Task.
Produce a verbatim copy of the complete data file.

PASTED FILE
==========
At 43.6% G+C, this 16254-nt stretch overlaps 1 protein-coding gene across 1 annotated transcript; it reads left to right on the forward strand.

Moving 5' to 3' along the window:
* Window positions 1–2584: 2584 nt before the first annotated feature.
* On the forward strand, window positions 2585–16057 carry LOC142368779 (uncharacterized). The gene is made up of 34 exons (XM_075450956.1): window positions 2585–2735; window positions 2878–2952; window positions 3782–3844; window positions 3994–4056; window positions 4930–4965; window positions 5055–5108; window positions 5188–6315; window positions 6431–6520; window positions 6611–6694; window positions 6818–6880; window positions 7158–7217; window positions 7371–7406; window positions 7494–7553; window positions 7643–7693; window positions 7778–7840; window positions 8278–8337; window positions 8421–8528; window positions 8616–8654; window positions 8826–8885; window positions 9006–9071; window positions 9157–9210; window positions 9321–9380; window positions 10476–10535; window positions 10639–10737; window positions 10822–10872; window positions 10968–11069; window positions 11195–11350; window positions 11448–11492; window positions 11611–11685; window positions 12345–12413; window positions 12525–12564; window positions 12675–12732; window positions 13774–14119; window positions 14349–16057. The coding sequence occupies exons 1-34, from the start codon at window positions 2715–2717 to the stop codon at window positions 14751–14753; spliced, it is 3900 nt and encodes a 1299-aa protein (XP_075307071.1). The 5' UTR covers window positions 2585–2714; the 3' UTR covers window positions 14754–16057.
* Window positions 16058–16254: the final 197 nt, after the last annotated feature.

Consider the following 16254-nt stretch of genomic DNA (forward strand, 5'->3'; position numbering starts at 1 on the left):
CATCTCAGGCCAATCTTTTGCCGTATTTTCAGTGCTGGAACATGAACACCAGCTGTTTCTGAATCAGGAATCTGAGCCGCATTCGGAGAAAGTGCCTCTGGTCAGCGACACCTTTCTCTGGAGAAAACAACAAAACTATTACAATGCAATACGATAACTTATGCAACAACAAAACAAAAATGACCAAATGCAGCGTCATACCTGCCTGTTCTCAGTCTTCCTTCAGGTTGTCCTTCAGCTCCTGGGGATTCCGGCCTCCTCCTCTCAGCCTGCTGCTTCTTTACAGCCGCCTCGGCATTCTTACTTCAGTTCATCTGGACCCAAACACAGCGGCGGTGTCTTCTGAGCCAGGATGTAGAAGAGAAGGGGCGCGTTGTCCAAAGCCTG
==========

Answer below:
At 43.6% G+C, this 16254-nt stretch overlaps 1 protein-coding gene across 1 annotated transcript; it reads left to right on the forward strand.

Moving 5' to 3' along the window:
* Window positions 1–2584: 2584 nt before the first annotated feature.
* On the forward strand, window positions 2585–16057 carry LOC142368779 (uncharacterized). The gene is made up of 34 exons (XM_075450956.1): window positions 2585–2735; window positions 2878–2952; window positions 3782–3844; window positions 3994–4056; window positions 4930–4965; window positions 5055–5108; window positions 5188–6315; window positions 6431–6520; window positions 6611–6694; window positions 6818–6880; window positions 7158–7217; window positions 7371–7406; window positions 7494–7553; window positions 7643–7693; window positions 7778–7840; window positions 8278–8337; window positions 8421–8528; window positions 8616–8654; window positions 8826–8885; window positions 9006–9071; window positions 9157–9210; window positions 9321–9380; window positions 10476–10535; window positions 10639–10737; window positions 10822–10872; window positions 10968–11069; window positions 11195–11350; window positions 11448–11492; window positions 11611–11685; window positions 12345–12413; window positions 12525–12564; window positions 12675–12732; window positions 13774–14119; window positions 14349–16057. The coding sequence occupies exons 1-34, from the start codon at window positions 2715–2717 to the stop codon at window positions 14751–14753; spliced, it is 3900 nt and encodes a 1299-aa protein (XP_075307071.1). The 5' UTR covers window positions 2585–2714; the 3' UTR covers window positions 14754–16057.
* Window positions 16058–16254: the final 197 nt, after the last annotated feature.

Consider the following 16254-nt stretch of genomic DNA (forward strand, 5'->3'; position numbering starts at 1 on the left):
CATCTCAGGCCAATCTTTTGCCGTATTTTCAGTGCTGGAACATGAACACCAGCTGTTTCTGAATCAGGAATCTGAGCCGCATTCGGAGAAAGTGCCTCTGGTCAGCGACACCTTTCTCTGGAGAAAACAACAAAACTATTACAATGCAATACGATAACTTATGCAACAACAAAACAAAAATGACCAAATGCAGCGTCATACCTGCCTGTTCTCAGTCTTCCTTCAGGTTGTCCTTCAGCTCCTGGGGATTCCGGCCTCCTCCTCTCAGCCTGCTGCTTCTTTACAGCCGCCTCGGCATTCTTACTTCAGTTCATCTGGACCCAAACACAGCGGCGGTGTCTTCTGAGCCAGGATGTAGAAGAGAAGGGGCGCGTTGTCCAAAGCCTG